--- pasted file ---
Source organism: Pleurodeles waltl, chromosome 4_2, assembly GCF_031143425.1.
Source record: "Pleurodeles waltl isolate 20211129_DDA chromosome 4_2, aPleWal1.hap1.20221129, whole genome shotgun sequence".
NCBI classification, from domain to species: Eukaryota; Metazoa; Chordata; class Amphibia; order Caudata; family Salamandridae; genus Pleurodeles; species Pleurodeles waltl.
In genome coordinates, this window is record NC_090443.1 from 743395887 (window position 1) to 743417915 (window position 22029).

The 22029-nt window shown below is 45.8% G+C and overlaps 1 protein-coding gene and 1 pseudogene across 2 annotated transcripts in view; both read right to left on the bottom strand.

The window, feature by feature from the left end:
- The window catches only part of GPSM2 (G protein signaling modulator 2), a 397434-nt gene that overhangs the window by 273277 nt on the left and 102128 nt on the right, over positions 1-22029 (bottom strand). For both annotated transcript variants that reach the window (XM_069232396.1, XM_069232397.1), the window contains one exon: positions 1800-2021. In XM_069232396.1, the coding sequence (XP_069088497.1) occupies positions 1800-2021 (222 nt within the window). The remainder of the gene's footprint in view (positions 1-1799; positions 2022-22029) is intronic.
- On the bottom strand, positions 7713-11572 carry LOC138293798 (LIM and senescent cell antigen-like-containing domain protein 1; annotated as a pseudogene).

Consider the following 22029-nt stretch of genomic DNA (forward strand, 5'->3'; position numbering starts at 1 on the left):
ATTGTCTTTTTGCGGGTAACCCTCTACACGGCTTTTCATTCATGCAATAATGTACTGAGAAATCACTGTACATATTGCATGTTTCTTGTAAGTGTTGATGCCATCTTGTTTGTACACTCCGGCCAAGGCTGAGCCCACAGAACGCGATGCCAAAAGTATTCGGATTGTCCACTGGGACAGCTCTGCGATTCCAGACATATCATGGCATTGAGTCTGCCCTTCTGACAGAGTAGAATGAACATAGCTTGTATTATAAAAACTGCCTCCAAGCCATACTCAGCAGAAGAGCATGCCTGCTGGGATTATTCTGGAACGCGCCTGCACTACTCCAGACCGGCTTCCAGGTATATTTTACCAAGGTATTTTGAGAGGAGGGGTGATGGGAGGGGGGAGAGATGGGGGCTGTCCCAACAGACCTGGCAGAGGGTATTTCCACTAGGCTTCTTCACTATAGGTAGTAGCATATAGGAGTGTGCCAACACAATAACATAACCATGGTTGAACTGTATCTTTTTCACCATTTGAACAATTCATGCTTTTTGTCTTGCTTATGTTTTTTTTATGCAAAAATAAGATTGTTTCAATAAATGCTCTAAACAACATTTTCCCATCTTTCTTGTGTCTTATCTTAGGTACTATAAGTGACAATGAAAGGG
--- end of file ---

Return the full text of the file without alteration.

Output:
Source organism: Pleurodeles waltl, chromosome 4_2, assembly GCF_031143425.1.
Source record: "Pleurodeles waltl isolate 20211129_DDA chromosome 4_2, aPleWal1.hap1.20221129, whole genome shotgun sequence".
NCBI classification, from domain to species: Eukaryota; Metazoa; Chordata; class Amphibia; order Caudata; family Salamandridae; genus Pleurodeles; species Pleurodeles waltl.
In genome coordinates, this window is record NC_090443.1 from 743395887 (window position 1) to 743417915 (window position 22029).

The 22029-nt window shown below is 45.8% G+C and overlaps 1 protein-coding gene and 1 pseudogene across 2 annotated transcripts in view; both read right to left on the bottom strand.

The window, feature by feature from the left end:
- The window catches only part of GPSM2 (G protein signaling modulator 2), a 397434-nt gene that overhangs the window by 273277 nt on the left and 102128 nt on the right, over positions 1-22029 (bottom strand). For both annotated transcript variants that reach the window (XM_069232396.1, XM_069232397.1), the window contains one exon: positions 1800-2021. In XM_069232396.1, the coding sequence (XP_069088497.1) occupies positions 1800-2021 (222 nt within the window). The remainder of the gene's footprint in view (positions 1-1799; positions 2022-22029) is intronic.
- On the bottom strand, positions 7713-11572 carry LOC138293798 (LIM and senescent cell antigen-like-containing domain protein 1; annotated as a pseudogene).

Consider the following 22029-nt stretch of genomic DNA (forward strand, 5'->3'; position numbering starts at 1 on the left):
ATTGTCTTTTTGCGGGTAACCCTCTACACGGCTTTTCATTCATGCAATAATGTACTGAGAAATCACTGTACATATTGCATGTTTCTTGTAAGTGTTGATGCCATCTTGTTTGTACACTCCGGCCAAGGCTGAGCCCACAGAACGCGATGCCAAAAGTATTCGGATTGTCCACTGGGACAGCTCTGCGATTCCAGACATATCATGGCATTGAGTCTGCCCTTCTGACAGAGTAGAATGAACATAGCTTGTATTATAAAAACTGCCTCCAAGCCATACTCAGCAGAAGAGCATGCCTGCTGGGATTATTCTGGAACGCGCCTGCACTACTCCAGACCGGCTTCCAGGTATATTTTACCAAGGTATTTTGAGAGGAGGGGTGATGGGAGGGGGGAGAGATGGGGGCTGTCCCAACAGACCTGGCAGAGGGTATTTCCACTAGGCTTCTTCACTATAGGTAGTAGCATATAGGAGTGTGCCAACACAATAACATAACCATGGTTGAACTGTATCTTTTTCACCATTTGAACAATTCATGCTTTTTGTCTTGCTTATGTTTTTTTTATGCAAAAATAAGATTGTTTCAATAAATGCTCTAAACAACATTTTCCCATCTTTCTTGTGTCTTATCTTAGGTACTATAAGTGACAATGAAAGGG